Although reducing the ‘taboo’ nature of menopause at work and drawing on social support networks can be helpful, we should also be mindful that not all women want to speak about menopause at work
While many people welcome greater openness about the subject, research has also revealed some paradoxical views around the increased awareness of menopause, and whether this could have detrimental effects on women in the workplace. For example, Eliza, a 55-year-old HR director, said: “Now we’re talking about menopause and being able to accommodate women in the workplace going through menopause. And I have a real big concern that we are making women unemployable… I love the fact that we’re being more supportive… [but] I have a concern that this is going to backfire.”
What can you do to support menopause in the workplace?
There are simple, practical and cultural changes that practices can adopt to support menopausal women. It is possible!
Nottinghamshire Police won a “Live Better With” Spotlight Award for Best Workplace after introducing a menopause policy that included easier access to showers, lighter uniforms and flexible working hours for those coping with hot flushes and fatigue. Easy access to toilets and cold water along with offices with good ventilation is also vital, as is making sure your firm’s sickness policy covers menopause.
These practical adaptations closely matched suggestions from the Veterinary Woman menopause survey respondents.
Many responses in the 2021 survey highlighted a lack of support due to poor understanding from younger colleagues, stigmatising and being the subject of ridicule (Veterinary Woman and SPVS, 2021).
It is important that empathy and understanding is fostered, discriminatory language is called out, and support and empathy are displayed
We know from the BVA Motivation, Satisfaction and Retention survey that day-to-day experiences and a sense of belonging are key to motivation in the workplace. So, it is important that empathy and understanding is fostered, discriminatory language is called out, and support and empathy are displayed. Equality, diversity and inclusion training about gendered health issues could be used to support this change.
Educating managers on the impact of menopause symptoms at work and how to support their staff can result in more awareness, more understanding and less judgementalism at senior levels. This, in turn, can set the tone and influence the culture of a practice.
An individualised approach to support should also be encouraged to reflect the varying experiences and needs of staff members.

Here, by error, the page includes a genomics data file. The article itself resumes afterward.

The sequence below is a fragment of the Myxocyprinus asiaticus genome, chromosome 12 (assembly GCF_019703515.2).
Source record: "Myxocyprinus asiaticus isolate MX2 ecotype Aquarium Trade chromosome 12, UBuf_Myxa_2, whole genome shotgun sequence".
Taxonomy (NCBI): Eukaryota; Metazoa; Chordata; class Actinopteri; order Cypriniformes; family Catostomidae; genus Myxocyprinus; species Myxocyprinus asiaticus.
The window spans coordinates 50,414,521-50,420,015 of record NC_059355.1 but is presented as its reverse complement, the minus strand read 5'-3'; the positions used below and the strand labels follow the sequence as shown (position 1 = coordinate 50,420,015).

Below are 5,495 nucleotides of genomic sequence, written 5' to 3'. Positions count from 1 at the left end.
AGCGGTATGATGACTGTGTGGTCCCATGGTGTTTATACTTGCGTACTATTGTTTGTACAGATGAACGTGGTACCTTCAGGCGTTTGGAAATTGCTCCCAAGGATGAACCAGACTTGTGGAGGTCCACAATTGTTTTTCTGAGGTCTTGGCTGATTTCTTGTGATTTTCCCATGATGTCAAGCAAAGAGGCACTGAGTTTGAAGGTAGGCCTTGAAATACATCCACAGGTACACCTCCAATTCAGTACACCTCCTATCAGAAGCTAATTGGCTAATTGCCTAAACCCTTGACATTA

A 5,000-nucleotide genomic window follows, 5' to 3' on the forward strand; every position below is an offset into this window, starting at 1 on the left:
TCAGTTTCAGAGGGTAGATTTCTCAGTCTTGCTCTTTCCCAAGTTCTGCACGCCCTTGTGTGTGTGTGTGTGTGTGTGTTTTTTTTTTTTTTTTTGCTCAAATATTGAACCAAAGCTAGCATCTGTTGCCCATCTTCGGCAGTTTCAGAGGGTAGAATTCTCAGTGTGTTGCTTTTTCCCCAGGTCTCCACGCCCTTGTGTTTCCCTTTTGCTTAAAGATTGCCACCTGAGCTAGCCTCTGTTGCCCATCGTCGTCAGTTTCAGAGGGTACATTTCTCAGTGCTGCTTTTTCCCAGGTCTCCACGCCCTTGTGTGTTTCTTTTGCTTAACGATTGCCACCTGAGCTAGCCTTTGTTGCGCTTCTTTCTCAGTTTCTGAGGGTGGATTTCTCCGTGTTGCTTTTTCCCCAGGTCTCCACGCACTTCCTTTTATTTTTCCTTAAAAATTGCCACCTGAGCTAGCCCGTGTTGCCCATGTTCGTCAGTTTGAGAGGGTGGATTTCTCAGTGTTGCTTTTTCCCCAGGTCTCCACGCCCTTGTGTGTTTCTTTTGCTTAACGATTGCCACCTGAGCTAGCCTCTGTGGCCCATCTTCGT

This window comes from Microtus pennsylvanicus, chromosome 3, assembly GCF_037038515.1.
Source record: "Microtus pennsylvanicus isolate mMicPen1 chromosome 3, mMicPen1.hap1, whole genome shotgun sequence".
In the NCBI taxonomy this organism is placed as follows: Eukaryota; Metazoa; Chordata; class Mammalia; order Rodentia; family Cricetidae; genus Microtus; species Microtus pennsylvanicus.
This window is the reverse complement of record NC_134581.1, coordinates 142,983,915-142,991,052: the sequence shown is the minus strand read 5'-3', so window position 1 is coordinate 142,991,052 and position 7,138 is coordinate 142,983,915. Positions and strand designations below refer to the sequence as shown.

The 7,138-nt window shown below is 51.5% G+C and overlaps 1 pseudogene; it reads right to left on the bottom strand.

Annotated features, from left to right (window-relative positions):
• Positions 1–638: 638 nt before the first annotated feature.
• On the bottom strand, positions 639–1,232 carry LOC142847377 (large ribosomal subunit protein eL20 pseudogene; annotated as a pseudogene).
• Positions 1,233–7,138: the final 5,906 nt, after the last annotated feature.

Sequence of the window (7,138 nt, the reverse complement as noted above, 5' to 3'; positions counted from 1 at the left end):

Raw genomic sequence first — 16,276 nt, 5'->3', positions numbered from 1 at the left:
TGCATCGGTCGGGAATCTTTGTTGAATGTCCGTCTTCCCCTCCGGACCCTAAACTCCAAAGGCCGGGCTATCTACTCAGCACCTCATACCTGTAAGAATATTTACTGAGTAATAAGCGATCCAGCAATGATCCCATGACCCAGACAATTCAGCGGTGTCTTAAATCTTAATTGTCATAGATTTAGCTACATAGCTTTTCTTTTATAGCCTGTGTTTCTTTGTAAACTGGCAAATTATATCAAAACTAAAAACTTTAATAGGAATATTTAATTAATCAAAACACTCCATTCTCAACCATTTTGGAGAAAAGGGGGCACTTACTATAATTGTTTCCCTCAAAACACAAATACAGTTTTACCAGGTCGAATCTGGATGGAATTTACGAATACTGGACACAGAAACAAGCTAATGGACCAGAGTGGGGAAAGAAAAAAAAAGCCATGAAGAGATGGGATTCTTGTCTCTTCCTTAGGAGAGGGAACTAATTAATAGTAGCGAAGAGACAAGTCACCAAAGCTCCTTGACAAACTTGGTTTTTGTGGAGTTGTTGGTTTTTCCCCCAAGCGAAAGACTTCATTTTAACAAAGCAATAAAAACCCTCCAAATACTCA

Empowering women through knowledge
Many survey respondents said they were “not sure” if perimenopause was the cause of certain symptoms (Veterinary Woman and SPVS, 2021). There is a range of perimenopause symptoms, many of which are non-specific, so it is not surprising there is confusion. But if menopause is not talked about openly, this closes the door to empathy and means potential solutions are not being discussed. If we do not know the symptoms – or think we must put up with and shut up about “getting old” – we cannot access treatment solutions. Understanding these things for ourselves also helps others to understand, especially when the effects put our relationships under strain.
|Dr Karen Morton, a consultant obstetrician, gynaecologist and women’s health expert, talked to Liz Barton in a webinar, highlighting the profound impact of the menopause on many women. It details how to mitigate the impacts as an individual and in the workplace, and gives vital practical tips on what medical support may be available and how to talk about menopause with others.|
Wouldn’t it be great if we harnessed more of the power, experience and time of older women to drive the veterinary industry forwards?
There is light at the end of the tunnel! If we can be supportive through the menopausal years, there will be a hugely experienced talent pool that we are retaining in the profession. And many women describe emerging post-menopause with more time, fewer commitments and a sense of liberation.
Supporting women through the difficult period of menopause is absolutely in our best collective interest, to retain talent through the difficult years and out into a bright veterinary career path later in life. Wouldn’t it be great if we harnessed more of the power, experience and time of older women to drive the veterinary industry forwards?